Vaccine: The Controversial Story of Medicine’s Greatest Lifesaver by Arthur Allen

vaccine

Spanning over 400 pages and telling the story from 1721 to the present day, Vaccine is a work of great scope. It starts out with the smallpox epidemic in Boston, Cotton Mather, and newfangled “variolation”, then proceeds to the 1940’s and 50’s issues with polio and measles, and rounds out the tale with the controversial DTP vaccine, a discussion of the alleged link between vaccines and autism, and an entire chapter devoted to anti vaccinators, those who would see their children suffer and die a horrible death from whooping cough and other childhood sicknesses. 

Blending science, mystery, drama, and politics, this book has something for everyone. Fun fact: the beloved Raggedy Ann & Andy dolls were created by a well known illustrator, Johnny Gruelle, after his daughter Marcella was supposedly sickened by a vaccine given at school without his permission. The book tells that “The doll, with its limp limbs, became a symbol of vaccine-damaged children, and Marcella was the heroine of the Raggedy Ann stories that Gruelle went on to illustrate.”

Another fun fact: During the frantic search for the flu vaccine in 2004, there was also a pertussis (Whooping Cough) epidemic quietly making the rounds, with more than 19,000 cases that year. There were only 11,647 in 2003.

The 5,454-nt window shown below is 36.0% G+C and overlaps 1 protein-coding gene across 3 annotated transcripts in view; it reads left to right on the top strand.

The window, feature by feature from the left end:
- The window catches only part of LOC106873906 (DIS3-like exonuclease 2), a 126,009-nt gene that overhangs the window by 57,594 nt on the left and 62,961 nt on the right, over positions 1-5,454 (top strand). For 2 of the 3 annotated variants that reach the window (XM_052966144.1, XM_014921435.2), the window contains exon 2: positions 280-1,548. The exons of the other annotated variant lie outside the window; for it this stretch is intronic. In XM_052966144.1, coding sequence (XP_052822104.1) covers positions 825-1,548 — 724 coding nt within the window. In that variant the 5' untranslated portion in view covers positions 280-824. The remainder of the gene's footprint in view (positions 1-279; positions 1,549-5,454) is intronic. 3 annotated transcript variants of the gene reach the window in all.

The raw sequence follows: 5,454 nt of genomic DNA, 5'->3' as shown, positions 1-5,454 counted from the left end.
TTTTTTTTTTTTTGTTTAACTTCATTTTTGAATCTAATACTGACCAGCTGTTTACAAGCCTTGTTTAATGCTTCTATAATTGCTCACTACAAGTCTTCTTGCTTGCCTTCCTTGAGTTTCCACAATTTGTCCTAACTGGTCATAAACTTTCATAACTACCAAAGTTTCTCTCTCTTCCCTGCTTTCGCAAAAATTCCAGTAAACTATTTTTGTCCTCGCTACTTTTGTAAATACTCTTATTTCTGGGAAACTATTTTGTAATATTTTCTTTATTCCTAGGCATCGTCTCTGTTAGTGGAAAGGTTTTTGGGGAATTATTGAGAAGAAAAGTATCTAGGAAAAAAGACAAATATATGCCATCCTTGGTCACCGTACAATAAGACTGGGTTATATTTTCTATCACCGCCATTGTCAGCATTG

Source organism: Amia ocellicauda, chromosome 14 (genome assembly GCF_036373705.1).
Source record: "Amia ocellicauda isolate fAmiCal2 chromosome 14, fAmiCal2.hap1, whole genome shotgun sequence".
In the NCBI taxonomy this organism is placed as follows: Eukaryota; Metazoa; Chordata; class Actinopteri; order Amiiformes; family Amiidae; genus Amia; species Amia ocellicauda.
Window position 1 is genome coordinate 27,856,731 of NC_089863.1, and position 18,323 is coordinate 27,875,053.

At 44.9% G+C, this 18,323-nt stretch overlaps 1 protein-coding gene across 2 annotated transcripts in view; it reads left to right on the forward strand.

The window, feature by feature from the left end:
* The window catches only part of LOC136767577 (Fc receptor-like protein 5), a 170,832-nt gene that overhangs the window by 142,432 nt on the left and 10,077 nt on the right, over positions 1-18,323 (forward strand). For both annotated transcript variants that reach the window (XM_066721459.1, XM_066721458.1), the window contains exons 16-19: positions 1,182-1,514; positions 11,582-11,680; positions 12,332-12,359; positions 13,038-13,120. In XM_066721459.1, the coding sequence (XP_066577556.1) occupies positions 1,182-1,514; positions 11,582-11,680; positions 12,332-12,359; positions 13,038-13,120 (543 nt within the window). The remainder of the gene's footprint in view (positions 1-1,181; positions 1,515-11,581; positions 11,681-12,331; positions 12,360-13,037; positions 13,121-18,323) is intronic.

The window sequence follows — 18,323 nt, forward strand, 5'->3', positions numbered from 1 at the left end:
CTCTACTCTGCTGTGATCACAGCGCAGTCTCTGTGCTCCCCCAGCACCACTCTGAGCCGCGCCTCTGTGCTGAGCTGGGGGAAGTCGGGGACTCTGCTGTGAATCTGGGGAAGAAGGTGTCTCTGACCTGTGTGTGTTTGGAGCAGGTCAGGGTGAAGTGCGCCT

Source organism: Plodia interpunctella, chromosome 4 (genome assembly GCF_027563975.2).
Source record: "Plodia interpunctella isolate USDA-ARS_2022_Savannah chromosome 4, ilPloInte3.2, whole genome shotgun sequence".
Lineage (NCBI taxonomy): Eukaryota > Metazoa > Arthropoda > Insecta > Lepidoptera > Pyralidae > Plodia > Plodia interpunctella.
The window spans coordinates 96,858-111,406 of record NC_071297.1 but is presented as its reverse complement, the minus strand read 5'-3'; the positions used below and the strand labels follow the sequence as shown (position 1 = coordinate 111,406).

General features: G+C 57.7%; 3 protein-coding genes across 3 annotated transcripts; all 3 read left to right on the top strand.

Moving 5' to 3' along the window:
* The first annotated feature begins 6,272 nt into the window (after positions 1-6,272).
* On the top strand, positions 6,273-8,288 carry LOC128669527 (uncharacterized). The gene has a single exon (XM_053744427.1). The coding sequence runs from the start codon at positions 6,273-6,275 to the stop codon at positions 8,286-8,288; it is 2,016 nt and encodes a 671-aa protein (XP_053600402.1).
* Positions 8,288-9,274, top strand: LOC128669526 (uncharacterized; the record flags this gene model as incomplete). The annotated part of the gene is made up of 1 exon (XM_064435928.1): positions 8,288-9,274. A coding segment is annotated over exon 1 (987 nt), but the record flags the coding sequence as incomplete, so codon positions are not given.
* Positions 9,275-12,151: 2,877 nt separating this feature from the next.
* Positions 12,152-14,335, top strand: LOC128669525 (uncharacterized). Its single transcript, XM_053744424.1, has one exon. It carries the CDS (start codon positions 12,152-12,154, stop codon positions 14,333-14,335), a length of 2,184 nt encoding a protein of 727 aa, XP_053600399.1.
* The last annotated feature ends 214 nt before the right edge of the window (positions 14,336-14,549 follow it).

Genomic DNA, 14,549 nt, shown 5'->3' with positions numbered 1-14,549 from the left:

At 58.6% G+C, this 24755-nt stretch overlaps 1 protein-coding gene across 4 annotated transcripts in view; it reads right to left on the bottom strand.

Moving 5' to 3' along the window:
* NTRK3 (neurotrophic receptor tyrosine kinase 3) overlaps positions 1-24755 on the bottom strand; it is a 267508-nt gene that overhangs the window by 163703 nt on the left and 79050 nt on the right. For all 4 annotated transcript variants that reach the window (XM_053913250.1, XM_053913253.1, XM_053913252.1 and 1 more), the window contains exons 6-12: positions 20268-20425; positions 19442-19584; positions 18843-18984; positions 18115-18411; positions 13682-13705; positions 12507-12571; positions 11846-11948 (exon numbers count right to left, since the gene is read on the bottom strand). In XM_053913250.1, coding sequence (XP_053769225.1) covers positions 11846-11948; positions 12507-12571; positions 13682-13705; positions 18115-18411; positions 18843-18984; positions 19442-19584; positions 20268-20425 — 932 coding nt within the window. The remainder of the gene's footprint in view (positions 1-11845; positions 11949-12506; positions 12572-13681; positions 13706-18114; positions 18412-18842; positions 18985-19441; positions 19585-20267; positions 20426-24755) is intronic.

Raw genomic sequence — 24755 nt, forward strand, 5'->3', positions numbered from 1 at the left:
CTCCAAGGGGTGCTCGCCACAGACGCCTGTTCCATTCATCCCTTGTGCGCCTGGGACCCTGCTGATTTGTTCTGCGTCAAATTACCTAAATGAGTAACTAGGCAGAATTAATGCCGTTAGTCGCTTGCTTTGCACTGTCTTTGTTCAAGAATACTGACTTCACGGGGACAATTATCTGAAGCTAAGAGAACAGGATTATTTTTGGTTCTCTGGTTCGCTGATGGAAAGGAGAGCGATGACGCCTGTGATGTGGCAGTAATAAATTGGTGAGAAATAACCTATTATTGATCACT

Anti vaccinators would storm the Internet looking for like minded souls and then get together to protest the government’s forced vaccination requirements for school children. In a ludicrous-sounding passage, a mother tells the author that it is good when her children get ill, because then everyone can take the time to slow down and spend time together. The book then goes on to tell how one child spent 6 months coughing, for most of the day and night, with spells of alternating vomiting and coughing from his illness. Another child broke a rib coughing; and a woman had to be hospitalized because she was in danger of losing her unborn child (her cervix was being nearly ruptured from the hacking.

The descriptions of the illnesses are detailed but not gory, and as you read you will find yourself thinking a lot more about the simple “shots” we all got as a kid. 

At times a bit long winded, and necessarily full of politics, Vaccine was interesting but not enthralling.  I didn’t feel it was a waste of my time, because I learned a great deal, and in the end I was glad my parents took me to the doctor and protected me. Whether you are for or against vaccines, you should read this book.

 

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3 thoughts on “Vaccine: The Controversial Story of Medicine’s Greatest Lifesaver by Arthur Allen

    • You’re welcome. It’s my pleasure! If I can introduce a fellow reader to an excellent book, then I feel like I’ve done my part. If you’ve read any good books lately, you had best let me know. I’m always on the lookout either to expand my horizons with some in-depth non-fiction, or just thumb my way through an obscure page-turner. 🙂

      I went and checked out your jukebox. I don’t know if I’ve ever had the chance to engage such a historical perspective on music of any genre. As a minor history enthusiast, I can appreciate the solid writing.

      Glad you stopped by!

      Liked by 1 person

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